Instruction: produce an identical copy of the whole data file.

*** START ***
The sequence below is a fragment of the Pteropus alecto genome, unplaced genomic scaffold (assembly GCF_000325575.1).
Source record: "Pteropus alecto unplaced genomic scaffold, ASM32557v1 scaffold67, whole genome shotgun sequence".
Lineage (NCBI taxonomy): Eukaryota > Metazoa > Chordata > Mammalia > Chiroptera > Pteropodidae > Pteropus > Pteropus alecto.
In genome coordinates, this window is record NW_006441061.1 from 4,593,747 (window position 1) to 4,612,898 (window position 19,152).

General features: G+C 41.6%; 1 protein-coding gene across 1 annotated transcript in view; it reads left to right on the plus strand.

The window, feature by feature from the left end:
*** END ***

The sequence below is a fragment of the Pteropus alecto genome, unplaced genomic scaffold (assembly GCF_000325575.1).
Source record: "Pteropus alecto unplaced genomic scaffold, ASM32557v1 scaffold67, whole genome shotgun sequence".
Lineage (NCBI taxonomy): Eukaryota > Metazoa > Chordata > Mammalia > Chiroptera > Pteropodidae > Pteropus > Pteropus alecto.
In genome coordinates, this window is record NW_006441061.1 from 4,593,747 (window position 1) to 4,612,898 (window position 19,152).

General features: G+C 41.6%; 1 protein-coding gene across 1 annotated transcript in view; it reads left to right on the plus strand.

The window, feature by feature from the left end: